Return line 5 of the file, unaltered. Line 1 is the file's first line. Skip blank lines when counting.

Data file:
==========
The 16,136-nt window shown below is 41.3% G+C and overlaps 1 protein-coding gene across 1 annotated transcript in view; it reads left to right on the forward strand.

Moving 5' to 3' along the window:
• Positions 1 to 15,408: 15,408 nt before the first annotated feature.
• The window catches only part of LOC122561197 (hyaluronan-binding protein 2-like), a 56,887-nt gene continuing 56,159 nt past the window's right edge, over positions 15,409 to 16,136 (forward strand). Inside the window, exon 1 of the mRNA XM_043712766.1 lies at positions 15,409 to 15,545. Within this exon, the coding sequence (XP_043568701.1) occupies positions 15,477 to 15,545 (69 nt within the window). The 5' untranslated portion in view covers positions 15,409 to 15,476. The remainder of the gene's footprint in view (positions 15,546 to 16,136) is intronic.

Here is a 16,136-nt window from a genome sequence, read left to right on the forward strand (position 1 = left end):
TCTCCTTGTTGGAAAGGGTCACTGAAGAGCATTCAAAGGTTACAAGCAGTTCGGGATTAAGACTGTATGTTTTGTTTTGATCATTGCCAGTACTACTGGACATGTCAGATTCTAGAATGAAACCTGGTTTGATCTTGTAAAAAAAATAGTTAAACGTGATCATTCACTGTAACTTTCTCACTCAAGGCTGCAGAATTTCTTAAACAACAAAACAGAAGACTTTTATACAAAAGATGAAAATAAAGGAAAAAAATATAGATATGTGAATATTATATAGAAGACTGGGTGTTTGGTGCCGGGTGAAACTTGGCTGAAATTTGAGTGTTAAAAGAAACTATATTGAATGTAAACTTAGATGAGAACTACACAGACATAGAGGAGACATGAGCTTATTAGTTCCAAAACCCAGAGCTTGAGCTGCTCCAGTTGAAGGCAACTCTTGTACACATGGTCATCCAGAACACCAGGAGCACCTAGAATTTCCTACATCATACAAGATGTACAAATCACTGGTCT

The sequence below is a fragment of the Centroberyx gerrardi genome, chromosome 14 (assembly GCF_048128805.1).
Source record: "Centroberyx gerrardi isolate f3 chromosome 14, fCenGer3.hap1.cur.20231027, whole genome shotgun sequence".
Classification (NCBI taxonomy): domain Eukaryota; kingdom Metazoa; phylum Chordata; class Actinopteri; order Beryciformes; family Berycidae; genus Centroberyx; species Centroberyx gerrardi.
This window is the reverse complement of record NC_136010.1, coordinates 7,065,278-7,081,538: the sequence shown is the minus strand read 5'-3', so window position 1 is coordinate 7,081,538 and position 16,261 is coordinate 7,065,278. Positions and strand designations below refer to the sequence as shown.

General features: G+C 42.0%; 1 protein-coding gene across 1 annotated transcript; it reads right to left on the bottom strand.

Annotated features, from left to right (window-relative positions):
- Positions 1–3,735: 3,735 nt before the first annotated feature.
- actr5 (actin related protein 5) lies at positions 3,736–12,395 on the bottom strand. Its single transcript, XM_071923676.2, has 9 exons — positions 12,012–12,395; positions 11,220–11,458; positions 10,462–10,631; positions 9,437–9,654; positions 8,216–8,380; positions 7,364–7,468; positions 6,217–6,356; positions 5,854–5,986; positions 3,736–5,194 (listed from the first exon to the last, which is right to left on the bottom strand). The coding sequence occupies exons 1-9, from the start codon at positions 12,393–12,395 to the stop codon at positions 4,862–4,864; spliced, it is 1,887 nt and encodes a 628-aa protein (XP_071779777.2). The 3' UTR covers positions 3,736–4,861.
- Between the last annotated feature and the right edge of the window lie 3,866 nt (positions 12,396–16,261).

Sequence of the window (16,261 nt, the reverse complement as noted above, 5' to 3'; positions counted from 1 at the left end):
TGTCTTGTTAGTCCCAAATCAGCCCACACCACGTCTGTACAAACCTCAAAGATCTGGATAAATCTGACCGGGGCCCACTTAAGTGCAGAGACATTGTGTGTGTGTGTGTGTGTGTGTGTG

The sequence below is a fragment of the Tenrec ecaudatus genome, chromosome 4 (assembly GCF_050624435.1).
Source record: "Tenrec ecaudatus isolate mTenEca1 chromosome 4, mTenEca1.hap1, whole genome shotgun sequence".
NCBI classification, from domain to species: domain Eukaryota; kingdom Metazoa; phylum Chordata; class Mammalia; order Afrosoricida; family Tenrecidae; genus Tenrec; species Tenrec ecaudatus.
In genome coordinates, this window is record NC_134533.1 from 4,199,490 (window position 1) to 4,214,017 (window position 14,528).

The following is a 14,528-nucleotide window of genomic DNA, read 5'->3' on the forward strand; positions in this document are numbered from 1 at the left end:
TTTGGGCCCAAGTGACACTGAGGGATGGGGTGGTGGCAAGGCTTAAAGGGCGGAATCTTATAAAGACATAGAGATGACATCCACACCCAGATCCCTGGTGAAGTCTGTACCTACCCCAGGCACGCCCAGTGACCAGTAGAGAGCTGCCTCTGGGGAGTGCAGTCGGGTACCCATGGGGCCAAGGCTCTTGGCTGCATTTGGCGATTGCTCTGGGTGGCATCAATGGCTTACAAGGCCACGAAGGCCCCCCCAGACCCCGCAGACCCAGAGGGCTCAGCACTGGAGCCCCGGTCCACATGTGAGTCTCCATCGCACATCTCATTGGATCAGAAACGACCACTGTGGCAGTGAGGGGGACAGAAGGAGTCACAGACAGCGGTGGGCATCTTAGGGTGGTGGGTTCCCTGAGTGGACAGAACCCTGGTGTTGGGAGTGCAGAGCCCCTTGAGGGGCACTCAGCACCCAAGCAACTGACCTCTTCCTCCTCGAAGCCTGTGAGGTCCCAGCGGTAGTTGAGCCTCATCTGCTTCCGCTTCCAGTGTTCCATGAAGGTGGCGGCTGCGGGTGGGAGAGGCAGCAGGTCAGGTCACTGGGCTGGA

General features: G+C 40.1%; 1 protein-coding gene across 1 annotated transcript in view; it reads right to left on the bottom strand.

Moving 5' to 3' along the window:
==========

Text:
Here is a 16,136-nt window from a genome sequence, read left to right on the forward strand (position 1 = left end):